Faith & Social Justice: In the spirit of Richard Overton and the 17th C. Levellers

Will the Recession (Depression?) Lead to Cannibis Legalization?

Since this is a blog where the Christian rightwing regularly denounces my faith, let me set some things straight right away:

  • Unlike our current U.S. president and the last two (Bush and Clinton), I have never used ANY controlled substance recreationally.  I have never smoked tobacco (not even one puff on a cigarette), never mind cannibis.  This is true despite having grown up during the ’60s and ’70s when going to the school BATHROOM could mean walking in on a drug sale. Yes, many of my friends, including several children of preachers or deacons, used pot.  But the stuff gave me a headache and a queasy stomach from across a room, so I was never tempted to try it personally.
  • I DID engage in teenage alcohol use–although after being drunk twice I decided I hated that and never drank more than 1 beer at a time ever since. (Even after becoming a Christian, I never bought the fundamentalist argument that all alcohol use is sinful, rather than its abuse.)
  • I am NOT promoting pot smoking.  Looking up the medical benefits and dangers, I conclude that it is only slightly less likely to cause cancer than tobacco use and, like alcohol, can be a gateway drug to harder use–but no more than alcohol. I have known too many burned out stoners to be sanguine about pot use recreationally–although it has medical  uses, especially for cancer patients where it has fewer side effects than many legal painkillers.

Now, having said that, I have to say that I have long thought the U.S. approach to drug policy was ludicrous.  The “war on drugs” is a complete and utter failure.  It has made no dents in the drug cartels, but has filled our prisons with nonviolent drug users, siphoning valuable law enforcement resources from other priorities and turning those drug users (often) into real criminals.  Drug enforcement should concentrate on going after the financing, especially the banks that launder the drug money.  It should treat drug abuse as a public health problem more than a law enforcement problem: Every dollar spent on prevention is worth $10 spent on law enforcement and every $1 spent on drug rehabilitation is worth $5 spent on law enforcement in terms of effectiveness.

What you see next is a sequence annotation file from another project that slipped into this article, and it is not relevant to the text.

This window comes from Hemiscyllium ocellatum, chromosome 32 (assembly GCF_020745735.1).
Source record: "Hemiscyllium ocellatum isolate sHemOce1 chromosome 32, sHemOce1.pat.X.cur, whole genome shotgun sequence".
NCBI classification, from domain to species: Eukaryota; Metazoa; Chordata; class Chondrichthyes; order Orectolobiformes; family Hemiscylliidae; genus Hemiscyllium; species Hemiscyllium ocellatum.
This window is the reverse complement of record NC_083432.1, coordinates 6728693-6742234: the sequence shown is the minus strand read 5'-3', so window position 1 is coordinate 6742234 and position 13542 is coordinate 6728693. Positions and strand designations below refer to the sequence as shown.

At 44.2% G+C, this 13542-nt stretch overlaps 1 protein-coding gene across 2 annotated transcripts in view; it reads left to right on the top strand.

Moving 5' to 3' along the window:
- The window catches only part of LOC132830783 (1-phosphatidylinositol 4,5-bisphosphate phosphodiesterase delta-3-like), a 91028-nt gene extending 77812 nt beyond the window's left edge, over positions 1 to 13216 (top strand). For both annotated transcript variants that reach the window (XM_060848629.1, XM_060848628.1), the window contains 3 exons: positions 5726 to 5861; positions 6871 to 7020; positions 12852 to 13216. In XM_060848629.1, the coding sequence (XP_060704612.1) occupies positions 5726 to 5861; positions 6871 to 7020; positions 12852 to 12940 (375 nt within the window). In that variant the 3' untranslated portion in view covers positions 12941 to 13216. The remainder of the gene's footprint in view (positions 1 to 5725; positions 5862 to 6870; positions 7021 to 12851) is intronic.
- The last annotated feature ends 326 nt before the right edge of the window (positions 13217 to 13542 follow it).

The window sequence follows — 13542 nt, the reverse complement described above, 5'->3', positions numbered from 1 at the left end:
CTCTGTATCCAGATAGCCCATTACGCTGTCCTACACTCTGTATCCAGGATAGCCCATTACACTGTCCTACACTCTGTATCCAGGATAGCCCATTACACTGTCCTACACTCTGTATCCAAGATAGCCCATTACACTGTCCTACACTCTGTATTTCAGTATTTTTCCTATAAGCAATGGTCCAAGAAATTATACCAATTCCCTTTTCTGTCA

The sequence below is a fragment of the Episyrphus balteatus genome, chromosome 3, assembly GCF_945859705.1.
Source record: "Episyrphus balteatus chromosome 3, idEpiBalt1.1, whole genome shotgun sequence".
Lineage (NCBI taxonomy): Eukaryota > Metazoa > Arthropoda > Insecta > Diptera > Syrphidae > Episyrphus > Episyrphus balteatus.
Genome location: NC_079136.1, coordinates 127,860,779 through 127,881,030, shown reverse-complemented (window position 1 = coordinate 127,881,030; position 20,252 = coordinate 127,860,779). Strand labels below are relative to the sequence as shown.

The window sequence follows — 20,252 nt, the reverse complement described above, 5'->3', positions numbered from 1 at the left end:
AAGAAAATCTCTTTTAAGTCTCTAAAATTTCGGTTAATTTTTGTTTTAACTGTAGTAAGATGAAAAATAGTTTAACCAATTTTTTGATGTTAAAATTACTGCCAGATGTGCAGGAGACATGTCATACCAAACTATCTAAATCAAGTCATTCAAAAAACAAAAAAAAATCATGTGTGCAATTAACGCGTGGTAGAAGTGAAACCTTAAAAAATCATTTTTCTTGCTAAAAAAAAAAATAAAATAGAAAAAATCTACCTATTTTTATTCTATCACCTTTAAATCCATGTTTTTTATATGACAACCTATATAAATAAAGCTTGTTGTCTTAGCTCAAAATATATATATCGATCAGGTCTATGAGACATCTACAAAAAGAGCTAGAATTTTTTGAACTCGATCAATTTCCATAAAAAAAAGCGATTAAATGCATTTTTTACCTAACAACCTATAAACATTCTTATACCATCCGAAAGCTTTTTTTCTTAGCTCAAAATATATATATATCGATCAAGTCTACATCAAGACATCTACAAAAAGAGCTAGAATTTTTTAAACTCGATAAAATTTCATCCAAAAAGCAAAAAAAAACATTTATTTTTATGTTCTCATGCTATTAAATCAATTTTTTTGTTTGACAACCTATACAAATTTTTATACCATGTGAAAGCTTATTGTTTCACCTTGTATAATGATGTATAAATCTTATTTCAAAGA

During the Great Depression,  the U.S. repealed the failed experiment in government coerced alcohol abstinence called “Prohibition.” Prohibition had created the large scale crime syndicates. It’s repeal temporarily hurt organized crime, until it switched to gambling, prostitution, and illegal  drugs.  But legal alcohol consumption also created a thriving industry in an economy that needed thriving industries and a major source of revenue for a government that needed spend money to help the nation out of the Depression.

We face a similar context today and someone, San Francisco Assemblyman Tom Ammiano, has decided to combat California’s huge budget problems by introducing the legalization of cannabis, CA’s largest (though illegal) crop.  Consider what legalization for all uses, not just medical, could do: